The news network seen above seems to be called GNN, probably short for Global News Network. 

 

   Planet G889 is in the G8 system. The system is said to be 22 light years from Earth. There is no star with the name G8 to my knowledge, though the term G8 is used to describe some types of stars (a G-type star is similar to our own sun; the 8 is an indication of surface temperature).

   At the time the series was made there were no known planets at 22 light years distance, but in February 2012, an Earth-like world was found at just that distance! It orbits the M-class star GJ 667C.

 

At 5:30 on the DVD, notice there is a pair of dice hanging above the flight console of the ship (above Alonzo's hand). We get a better shot of the dice later on at 13:50. The hanging of fuzzy dice from the rear-view mirror of an automobile was popular in the U.S. from the 1950s-80s. The appearance of dice on the spaceship is probably a nod to that fad and may also be an homage to the pair of dice hanging in the cockpit window of the Millennium Falcon in the Star Wars films.

 

When she sees that government liaison Morgan Martin is still on board the Eden Colony ship, Devon remarks, "...I assume you have no idea what your friends on level 6 have planned for us tomorrow." Presumably "level 6" is where the government high mucky-mucks are located on the station.

 

While arguing with Blalock, Devon remarks that no Syndrome child has ever lived beyond the age of 9 and Uly is 8.

 

After the ship has escaped the space station and the bomb, Yale informs Devon that the head doctor, Dr. Vasquez, was not on board. The novelization reveals that Vasquez was the lead researcher into the Syndrome and Devon's partner in getting the Eden Project started.

 

The workers aboard the ship all have code numbers on the backs of their clothing. At 15:23 on the DVD, we get our first clear look at Danziger's number, VA-1587, which seems to be on the jackets and backpacks of all the ship's crewmembers. This is a reference to the real world English colony in the Americas, Roanoke, the so-called Lost Colony, which is referenced in numerous ways in aspects of the series:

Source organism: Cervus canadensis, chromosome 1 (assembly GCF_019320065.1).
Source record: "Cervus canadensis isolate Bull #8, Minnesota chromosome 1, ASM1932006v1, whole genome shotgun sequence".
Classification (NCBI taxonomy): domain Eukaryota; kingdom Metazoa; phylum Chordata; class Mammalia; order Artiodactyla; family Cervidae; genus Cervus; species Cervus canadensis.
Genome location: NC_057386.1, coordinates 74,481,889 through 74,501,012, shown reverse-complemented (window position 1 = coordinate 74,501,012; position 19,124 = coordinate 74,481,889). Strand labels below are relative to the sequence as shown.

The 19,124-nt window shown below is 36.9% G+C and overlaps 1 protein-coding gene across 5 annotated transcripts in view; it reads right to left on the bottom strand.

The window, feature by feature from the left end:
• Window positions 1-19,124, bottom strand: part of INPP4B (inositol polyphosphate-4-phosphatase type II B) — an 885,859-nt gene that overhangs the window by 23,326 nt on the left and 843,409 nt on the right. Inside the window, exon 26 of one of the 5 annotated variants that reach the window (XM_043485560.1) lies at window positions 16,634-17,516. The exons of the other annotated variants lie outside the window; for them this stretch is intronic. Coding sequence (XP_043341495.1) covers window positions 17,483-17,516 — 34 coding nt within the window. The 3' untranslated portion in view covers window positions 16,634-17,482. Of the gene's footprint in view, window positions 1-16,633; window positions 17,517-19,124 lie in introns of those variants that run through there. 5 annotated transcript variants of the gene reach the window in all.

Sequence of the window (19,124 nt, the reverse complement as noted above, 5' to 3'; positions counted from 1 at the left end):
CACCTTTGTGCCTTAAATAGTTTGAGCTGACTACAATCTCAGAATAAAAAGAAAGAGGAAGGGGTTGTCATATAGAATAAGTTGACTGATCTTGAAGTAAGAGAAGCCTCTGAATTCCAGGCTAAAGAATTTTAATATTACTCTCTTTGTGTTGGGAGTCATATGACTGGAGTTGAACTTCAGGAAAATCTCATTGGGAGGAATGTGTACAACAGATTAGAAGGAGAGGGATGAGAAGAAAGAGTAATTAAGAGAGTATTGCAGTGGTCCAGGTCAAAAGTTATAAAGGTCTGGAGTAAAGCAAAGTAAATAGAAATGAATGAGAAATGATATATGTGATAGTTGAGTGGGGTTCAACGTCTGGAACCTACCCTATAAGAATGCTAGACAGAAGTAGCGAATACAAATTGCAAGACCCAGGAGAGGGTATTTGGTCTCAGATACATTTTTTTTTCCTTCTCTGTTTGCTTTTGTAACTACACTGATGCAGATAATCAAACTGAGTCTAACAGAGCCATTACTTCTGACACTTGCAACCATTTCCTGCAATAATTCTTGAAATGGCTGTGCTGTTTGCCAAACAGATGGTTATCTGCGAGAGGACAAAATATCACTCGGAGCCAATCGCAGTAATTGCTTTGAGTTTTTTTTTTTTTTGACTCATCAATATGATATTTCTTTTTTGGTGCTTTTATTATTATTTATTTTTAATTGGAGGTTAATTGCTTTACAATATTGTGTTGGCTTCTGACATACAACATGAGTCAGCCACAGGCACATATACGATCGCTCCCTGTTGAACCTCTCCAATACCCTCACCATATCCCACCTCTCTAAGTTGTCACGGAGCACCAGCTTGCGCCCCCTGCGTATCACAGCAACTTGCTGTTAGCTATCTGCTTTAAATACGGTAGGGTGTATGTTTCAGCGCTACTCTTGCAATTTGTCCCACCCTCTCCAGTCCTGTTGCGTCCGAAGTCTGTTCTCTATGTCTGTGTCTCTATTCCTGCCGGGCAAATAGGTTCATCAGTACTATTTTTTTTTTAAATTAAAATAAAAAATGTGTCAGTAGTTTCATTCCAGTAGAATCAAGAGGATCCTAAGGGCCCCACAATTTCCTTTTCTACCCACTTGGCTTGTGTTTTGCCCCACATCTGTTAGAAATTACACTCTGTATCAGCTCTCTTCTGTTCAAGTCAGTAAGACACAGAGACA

• Roanoke was a colony founded in what would later become the Virginia Colony in 1587, hence the code number, VA-1587.
 
  • One of the founders of Roanoke was Ananias Dare, who arrived on a boat from Plymouth, England, Devon County (hence, our heroine's name, Devon Adair).
 
  • The script of "First Contact" refers to one of the two Eden Project ships as the Roanoke, but this does not appear in any obvious manner in the episodes or the novelization. At 38:19 on the DVD, the jacket that True has draped over her shoulders is seen to have a patch that reads "Roanoke". (Mary is given this same jacket, or a similar one, to wear in "Moon Cross".)
 
  • The series overall can be seen as a futuristic retelling of the arrival of Europeans to the New World and the American colonists' journey and expansion across the frontier of the continent, learning about their new home, meeting native inhabitants and having misunderstandings, altercations, and occasional friendly exchanges with them. In "A Memory Play", Devon even compares the group's journey across G889 to that of the American pioneers.